# Proof of formula of number of Power $\leq n$

I recently came across this OEIS sequence: http://oeis.org/A069623.

A Perfect Power refers to a number which can be expressed in the form of $x^y$ where $x > 0$ and $y > 1$. The sequence lists the number of distinct Perfect Powers less than or equal to $n$. Here, The sequence depicts the formula as:

$a(n) = n - \sum_{k = 1}^{ \log_2n} (\mu(k)*[n^{(1/k)}-1])$

where $\mu(k)$ is the Möbius Function as usual.

I want to know the proof of derivation for this closed form of the sequence.

• Where did the word "Factors" come in? – Thomas Andrews Jun 24 '13 at 15:25
• My bad. Edit done. – divanshu Jun 24 '13 at 17:26

## 1 Answer

The sum

$\sum\limits_{k = 1}^{\lfloor \log_2 n\rfloor} \mu(k)*\lfloor n^{1/k}-1\rfloor$

gives you the number of non-perfect powers from $2$ to $n$.

For $k = 1$, the summand is $n-1$, that is the number all numbers from $2$ through $n$.

The basic fact is that for a number $k$,

$\lfloor n^{1/k} - 1\rfloor$

is the number of $k$-th powers (for a base $> 1$), as should be pretty clear.

So for the primes $p \leqslant \log_2 n$, the term $\mu(p) * \lfloor n^{1/p} - 1\rfloor$ subtracts the number of $p$-th powers from the number of $2 \leqslant a \leqslant n$.

The remainder is the inclusion-exclusion principle, if a number $a = b^m \quad (b > 1)$ is an $m$-th power for a composite $m$, it's subtracted for each of $m$'s distinct prime divisors. If $m = p^k$ is a prime power, $a$ is subtracted exactly once, and all is fine.

If m has at least two distinct prime divisors, it is subtracted too often, hence it must be added again for each pair of distinct prime divisors of m. If m has at least 3 distinct prime divisors, a has been re-added too often, hence it must be subtracted again for each triple of distinct prime divisors, ...

Altogether, for a composite $m$, the term

$\mu(m) * \lfloor n^{1/m} - 1\rfloor$

adds or subtracts the number of $m$-th powers $2 \leqslant b^m \leqslant n$.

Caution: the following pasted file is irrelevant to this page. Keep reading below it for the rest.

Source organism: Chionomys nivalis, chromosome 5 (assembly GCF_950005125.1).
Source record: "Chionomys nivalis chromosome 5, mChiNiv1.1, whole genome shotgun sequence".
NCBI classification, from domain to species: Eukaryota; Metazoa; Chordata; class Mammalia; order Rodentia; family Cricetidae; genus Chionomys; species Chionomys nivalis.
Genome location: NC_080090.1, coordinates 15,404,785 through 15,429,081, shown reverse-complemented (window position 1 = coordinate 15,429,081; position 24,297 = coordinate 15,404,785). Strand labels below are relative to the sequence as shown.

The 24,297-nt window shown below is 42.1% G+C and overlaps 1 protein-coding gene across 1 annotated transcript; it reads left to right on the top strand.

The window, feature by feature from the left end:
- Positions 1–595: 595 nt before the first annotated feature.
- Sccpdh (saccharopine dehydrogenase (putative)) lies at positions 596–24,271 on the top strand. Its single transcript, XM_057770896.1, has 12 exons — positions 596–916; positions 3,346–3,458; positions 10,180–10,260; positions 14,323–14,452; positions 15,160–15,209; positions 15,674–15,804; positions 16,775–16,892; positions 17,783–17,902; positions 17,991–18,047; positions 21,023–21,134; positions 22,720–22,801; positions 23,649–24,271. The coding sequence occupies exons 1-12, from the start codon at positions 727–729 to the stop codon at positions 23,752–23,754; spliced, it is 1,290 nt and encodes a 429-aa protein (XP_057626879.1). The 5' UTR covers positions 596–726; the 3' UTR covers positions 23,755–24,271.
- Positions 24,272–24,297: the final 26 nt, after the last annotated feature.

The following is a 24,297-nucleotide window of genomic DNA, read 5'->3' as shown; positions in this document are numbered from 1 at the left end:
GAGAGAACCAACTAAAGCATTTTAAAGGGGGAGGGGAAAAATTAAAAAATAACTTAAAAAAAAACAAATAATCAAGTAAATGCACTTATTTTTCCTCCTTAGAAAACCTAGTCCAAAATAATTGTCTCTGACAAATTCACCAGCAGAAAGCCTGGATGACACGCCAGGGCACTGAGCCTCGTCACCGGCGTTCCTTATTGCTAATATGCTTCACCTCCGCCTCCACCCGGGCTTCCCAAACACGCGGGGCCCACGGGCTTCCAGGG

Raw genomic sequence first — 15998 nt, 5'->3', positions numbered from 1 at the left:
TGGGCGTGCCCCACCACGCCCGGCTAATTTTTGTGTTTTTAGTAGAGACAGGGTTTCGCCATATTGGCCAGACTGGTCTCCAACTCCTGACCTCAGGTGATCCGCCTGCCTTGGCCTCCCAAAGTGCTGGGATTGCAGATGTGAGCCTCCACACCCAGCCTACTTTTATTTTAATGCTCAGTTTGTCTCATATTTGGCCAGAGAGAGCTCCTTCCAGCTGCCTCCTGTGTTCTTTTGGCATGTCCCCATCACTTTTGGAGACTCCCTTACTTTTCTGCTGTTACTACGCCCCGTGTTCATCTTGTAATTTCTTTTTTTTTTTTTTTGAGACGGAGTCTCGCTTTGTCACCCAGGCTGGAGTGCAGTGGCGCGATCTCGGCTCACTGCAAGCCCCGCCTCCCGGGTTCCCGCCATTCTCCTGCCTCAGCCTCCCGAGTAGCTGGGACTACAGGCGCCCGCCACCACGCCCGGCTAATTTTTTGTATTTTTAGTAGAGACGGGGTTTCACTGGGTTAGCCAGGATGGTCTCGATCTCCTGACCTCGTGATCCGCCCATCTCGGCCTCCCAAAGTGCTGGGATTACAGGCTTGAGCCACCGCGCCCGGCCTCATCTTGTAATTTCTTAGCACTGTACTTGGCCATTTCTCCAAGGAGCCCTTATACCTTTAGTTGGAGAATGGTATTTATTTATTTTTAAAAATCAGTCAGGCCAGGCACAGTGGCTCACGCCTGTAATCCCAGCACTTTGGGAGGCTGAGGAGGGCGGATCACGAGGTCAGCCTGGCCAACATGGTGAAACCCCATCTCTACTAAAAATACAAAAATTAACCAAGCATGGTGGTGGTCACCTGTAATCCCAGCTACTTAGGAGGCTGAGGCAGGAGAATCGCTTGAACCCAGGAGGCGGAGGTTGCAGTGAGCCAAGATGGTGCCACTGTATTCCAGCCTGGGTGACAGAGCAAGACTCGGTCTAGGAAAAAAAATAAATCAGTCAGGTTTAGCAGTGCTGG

If $1 < a = b^m \leqslant n$ is a perfect power and $b$ is not a perfect power, then $a$ is counted in the terms for all divisors of $m$ and no other terms, so it is added with a factor of

$\sum\limits_{d \mid m} \mu(d) = 0$

in the total sum. If $a$ is not a perfect power, it appears only in the term for $k = 1$, that is, it is added with a factor of $1$, hence

$n -\sum\limits_{k = 1}^{\lfloor \log_2 n\rfloor} \mu(k)*\lfloor n^{1/k}-1\rfloor = n - \#\lbrace a \colon (2 \leqslant a \leqslant n) \land (a = b^m \Rightarrow m = 1) \rbrace$
$\qquad\qquad = \#\lbrace a \colon (1 \leqslant a \leqslant n) \land \bigl(\exists m > 1, b\bigr)(a = b^m)\rbrace.$

• And what for non-prime 'p' ? How's the inclusion exclusion working in this case? – divanshu Jun 24 '13 at 15:13
• @divanshu Okay, I'll elaborate. – Daniel Fischer Jun 24 '13 at 15:16
• Thanks alot. Lastly, can you please explain me this one line: "then a is counted in the terms for all divisors of m and no other terms" ? – divanshu Jun 24 '13 at 19:13
• @divanshu If a is an m-th power, it is also a d-th power for each divisor d of m [a 12-th power is also a 6-th power, a 4-th power, a cube, and a square; and of course every number is a 1-st power]. And if a = b^m where b is not a perfect power (that is, m is the largest exponent e such that a is an e-th power), then a is a k-th power if and only if k is a divisor of m. – Daniel Fischer Jun 24 '13 at 19:56
• Thank you. I finally understood it completely. – divanshu Jun 24 '13 at 20:11